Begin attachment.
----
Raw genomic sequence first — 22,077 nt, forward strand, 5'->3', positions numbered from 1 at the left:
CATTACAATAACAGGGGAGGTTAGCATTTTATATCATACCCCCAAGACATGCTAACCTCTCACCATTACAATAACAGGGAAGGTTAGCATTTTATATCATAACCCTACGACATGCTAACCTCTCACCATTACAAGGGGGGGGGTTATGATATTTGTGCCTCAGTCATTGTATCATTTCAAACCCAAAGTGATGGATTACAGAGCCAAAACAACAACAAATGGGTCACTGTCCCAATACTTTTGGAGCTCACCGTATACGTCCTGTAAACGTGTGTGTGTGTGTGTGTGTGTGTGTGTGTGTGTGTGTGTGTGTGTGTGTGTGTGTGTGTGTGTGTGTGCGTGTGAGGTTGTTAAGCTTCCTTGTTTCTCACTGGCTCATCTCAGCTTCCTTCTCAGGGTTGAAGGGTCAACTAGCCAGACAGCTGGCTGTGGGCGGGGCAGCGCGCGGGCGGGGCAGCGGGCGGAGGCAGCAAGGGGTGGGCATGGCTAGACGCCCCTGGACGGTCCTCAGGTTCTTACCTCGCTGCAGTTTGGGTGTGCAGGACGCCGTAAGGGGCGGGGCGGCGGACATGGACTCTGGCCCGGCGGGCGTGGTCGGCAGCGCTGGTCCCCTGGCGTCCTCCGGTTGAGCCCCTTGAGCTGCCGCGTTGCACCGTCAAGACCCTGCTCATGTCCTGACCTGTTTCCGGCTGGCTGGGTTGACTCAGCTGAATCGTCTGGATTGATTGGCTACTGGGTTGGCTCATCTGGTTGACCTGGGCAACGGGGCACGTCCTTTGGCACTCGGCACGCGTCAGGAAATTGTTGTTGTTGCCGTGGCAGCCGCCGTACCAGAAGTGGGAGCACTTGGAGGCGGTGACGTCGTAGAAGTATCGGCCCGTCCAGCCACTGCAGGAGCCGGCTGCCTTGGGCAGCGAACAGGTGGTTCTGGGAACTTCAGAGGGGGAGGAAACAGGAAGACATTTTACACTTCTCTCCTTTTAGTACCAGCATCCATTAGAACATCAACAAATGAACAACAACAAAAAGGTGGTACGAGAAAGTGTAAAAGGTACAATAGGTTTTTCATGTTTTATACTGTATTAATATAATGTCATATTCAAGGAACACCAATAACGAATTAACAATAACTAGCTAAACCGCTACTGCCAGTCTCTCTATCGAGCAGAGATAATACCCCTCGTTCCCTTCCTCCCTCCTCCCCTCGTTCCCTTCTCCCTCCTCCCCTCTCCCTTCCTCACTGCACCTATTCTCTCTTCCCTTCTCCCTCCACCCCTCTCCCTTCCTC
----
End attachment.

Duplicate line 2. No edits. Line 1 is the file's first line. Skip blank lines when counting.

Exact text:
CATTACAATAACAGGGGAGGTTAGCATTTTATATCATACCCCCAAGACATGCTAACCTCTCACCATTACAATAACAGGGAAGGTTAGCATTTTATATCATAACCCTACGACATGCTAACCTCTCACCATTACAAGGGGGGGGGTTATGATATTTGTGCCTCAGTCATTGTATCATTTCAAACCCAAAGTGATGGATTACAGAGCCAAAACAACAACAAATGGGTCACTGTCCCAATACTTTTGGAGCTCACCGTATACGTCCTGTAAACGTGTGTGTGTGTGTGTGTGTGTGTGTGTGTGTGTGTGTGTGTGTGTGTGTGTGTGTGTGTGTGTGTGTGCGTGTGAGGTTGTTAAGCTTCCTTGTTTCTCACTGGCTCATCTCAGCTTCCTTCTCAGGGTTGAAGGGTCAACTAGCCAGACAGCTGGCTGTGGGCGGGGCAGCGCGCGGGCGGGGCAGCGGGCGGAGGCAGCAAGGGGTGGGCATGGCTAGACGCCCCTGGACGGTCCTCAGGTTCTTACCTCGCTGCAGTTTGGGTGTGCAGGACGCCGTAAGGGGCGGGGCGGCGGACATGGACTCTGGCCCGGCGGGCGTGGTCGGCAGCGCTGGTCCCCTGGCGTCCTCCGGTTGAGCCCCTTGAGCTGCCGCGTTGCACCGTCAAGACCCTGCTCATGTCCTGACCTGTTTCCGGCTGGCTGGGTTGACTCAGCTGAATCGTCTGGATTGATTGGCTACTGGGTTGGCTCATCTGGTTGACCTGGGCAACGGGGCACGTCCTTTGGCACTCGGCACGCGTCAGGAAATTGTTGTTGTTGCCGTGGCAGCCGCCGTACCAGAAGTGGGAGCACTTGGAGGCGGTGACGTCGTAGAAGTATCGGCCCGTCCAGCCACTGCAGGAGCCGGCTGCCTTGGGCAGCGAACAGGTGGTTCTGGGAACTTCAGAGGGGGAGGAAACAGGAAGACATTTTACACTTCTCTCCTTTTAGTACCAGCATCCATTAGAACATCAACAAATGAACAACAACAAAAAGGTGGTACGAGAAAGTGTAAAAGGTACAATAGGTTTTTCATGTTTTATACTGTATTAATATAATGTCATATTCAAGGAACACCAATAACGAATTAACAATAACTAGCTAAACCGCTACTGCCAGTCTCTCTATCGAGCAGAGATAATACCCCTCGTTCCCTTCCTCCCTCCTCCCCTCGTTCCCTTCTCCCTCCTCCCCTCTCCCTTCCTCACTGCACCTATTCTCTCTTCCCTTCTCCCTCCACCCCTCTCCCTTCCTC